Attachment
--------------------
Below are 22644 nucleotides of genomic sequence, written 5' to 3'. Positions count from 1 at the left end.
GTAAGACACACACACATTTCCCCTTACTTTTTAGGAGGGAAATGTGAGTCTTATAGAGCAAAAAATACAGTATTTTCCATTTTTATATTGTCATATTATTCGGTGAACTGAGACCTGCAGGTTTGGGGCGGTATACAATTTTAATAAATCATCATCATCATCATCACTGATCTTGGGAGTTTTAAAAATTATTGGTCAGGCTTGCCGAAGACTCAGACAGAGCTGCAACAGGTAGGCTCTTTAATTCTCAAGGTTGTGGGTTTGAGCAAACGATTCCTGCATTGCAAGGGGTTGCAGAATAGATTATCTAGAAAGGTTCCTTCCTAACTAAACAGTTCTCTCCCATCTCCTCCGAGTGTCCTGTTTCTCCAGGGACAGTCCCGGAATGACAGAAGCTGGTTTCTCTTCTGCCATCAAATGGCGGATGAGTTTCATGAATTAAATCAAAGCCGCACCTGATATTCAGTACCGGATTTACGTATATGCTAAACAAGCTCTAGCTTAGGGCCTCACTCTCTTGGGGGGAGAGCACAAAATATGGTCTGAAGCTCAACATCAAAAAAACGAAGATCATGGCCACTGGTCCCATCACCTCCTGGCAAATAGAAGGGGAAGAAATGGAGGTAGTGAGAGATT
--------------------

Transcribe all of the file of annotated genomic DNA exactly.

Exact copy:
Below are 22644 nucleotides of genomic sequence, written 5' to 3'. Positions count from 1 at the left end.
GTAAGACACACACACATTTCCCCTTACTTTTTAGGAGGGAAATGTGAGTCTTATAGAGCAAAAAATACAGTATTTTCCATTTTTATATTGTCATATTATTCGGTGAACTGAGACCTGCAGGTTTGGGGCGGTATACAATTTTAATAAATCATCATCATCATCATCACTGATCTTGGGAGTTTTAAAAATTATTGGTCAGGCTTGCCGAAGACTCAGACAGAGCTGCAACAGGTAGGCTCTTTAATTCTCAAGGTTGTGGGTTTGAGCAAACGATTCCTGCATTGCAAGGGGTTGCAGAATAGATTATCTAGAAAGGTTCCTTCCTAACTAAACAGTTCTCTCCCATCTCCTCCGAGTGTCCTGTTTCTCCAGGGACAGTCCCGGAATGACAGAAGCTGGTTTCTCTTCTGCCATCAAATGGCGGATGAGTTTCATGAATTAAATCAAAGCCGCACCTGATATTCAGTACCGGATTTACGTATATGCTAAACAAGCTCTAGCTTAGGGCCTCACTCTCTTGGGGGGAGAGCACAAAATATGGTCTGAAGCTCAACATCAAAAAAACGAAGATCATGGCCACTGGTCCCATCACCTCCTGGCAAATAGAAGGGGAAGAAATGGAGGTAGTGAGAGATT